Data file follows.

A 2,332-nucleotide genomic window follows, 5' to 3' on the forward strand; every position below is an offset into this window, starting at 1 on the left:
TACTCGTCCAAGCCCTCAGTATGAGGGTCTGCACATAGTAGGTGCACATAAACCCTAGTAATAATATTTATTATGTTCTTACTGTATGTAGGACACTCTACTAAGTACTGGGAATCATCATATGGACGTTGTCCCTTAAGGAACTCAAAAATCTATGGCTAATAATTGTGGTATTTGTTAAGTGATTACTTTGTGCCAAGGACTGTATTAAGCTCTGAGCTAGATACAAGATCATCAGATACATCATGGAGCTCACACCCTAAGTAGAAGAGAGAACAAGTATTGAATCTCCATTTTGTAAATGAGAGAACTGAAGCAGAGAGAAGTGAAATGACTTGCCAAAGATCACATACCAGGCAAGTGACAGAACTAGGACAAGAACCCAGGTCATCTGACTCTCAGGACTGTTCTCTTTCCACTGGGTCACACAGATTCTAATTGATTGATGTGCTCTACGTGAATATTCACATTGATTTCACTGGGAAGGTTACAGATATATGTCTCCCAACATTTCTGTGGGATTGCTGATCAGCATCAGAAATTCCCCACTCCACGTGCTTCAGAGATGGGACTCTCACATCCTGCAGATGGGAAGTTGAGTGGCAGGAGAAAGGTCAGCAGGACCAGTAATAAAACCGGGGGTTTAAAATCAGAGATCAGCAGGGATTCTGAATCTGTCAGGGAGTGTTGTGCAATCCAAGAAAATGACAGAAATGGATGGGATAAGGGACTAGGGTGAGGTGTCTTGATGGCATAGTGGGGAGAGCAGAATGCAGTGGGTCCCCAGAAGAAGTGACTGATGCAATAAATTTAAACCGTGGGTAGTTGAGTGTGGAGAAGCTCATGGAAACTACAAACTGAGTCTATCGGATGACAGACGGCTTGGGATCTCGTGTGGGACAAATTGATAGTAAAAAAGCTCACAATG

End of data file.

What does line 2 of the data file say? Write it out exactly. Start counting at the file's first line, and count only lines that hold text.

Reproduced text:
TACTCGTCCAAGCCCTCAGTATGAGGGTCTGCACATAGTAGGTGCACATAAACCCTAGTAATAATATTTATTATGTTCTTACTGTATGTAGGACACTCTACTAAGTACTGGGAATCATCATATGGACGTTGTCCCTTAAGGAACTCAAAAATCTATGGCTAATAATTGTGGTATTTGTTAAGTGATTACTTTGTGCCAAGGACTGTATTAAGCTCTGAGCTAGATACAAGATCATCAGATACATCATGGAGCTCACACCCTAAGTAGAAGAGAGAACAAGTATTGAATCTCCATTTTGTAAATGAGAGAACTGAAGCAGAGAGAAGTGAAATGACTTGCCAAAGATCACATACCAGGCAAGTGACAGAACTAGGACAAGAACCCAGGTCATCTGACTCTCAGGACTGTTCTCTTTCCACTGGGTCACACAGATTCTAATTGATTGATGTGCTCTACGTGAATATTCACATTGATTTCACTGGGAAGGTTACAGATATATGTCTCCCAACATTTCTGTGGGATTGCTGATCAGCATCAGAAATTCCCCACTCCACGTGCTTCAGAGATGGGACTCTCACATCCTGCAGATGGGAAGTTGAGTGGCAGGAGAAAGGTCAGCAGGACCAGTAATAAAACCGGGGGTTTAAAATCAGAGATCAGCAGGGATTCTGAATCTGTCAGGGAGTGTTGTGCAATCCAAGAAAATGACAGAAATGGATGGGATAAGGGACTAGGGTGAGGTGTCTTGATGGCATAGTGGGGAGAGCAGAATGCAGTGGGTCCCCAGAAGAAGTGACTGATGCAATAAATTTAAACCGTGGGTAGTTGAGTGTGGAGAAGCTCATGGAAACTACAAACTGAGTCTATCGGATGACAGACGGCTTGGGATCTCGTGTGGGACAAATTGATAGTAAAAAAGCTCACAATG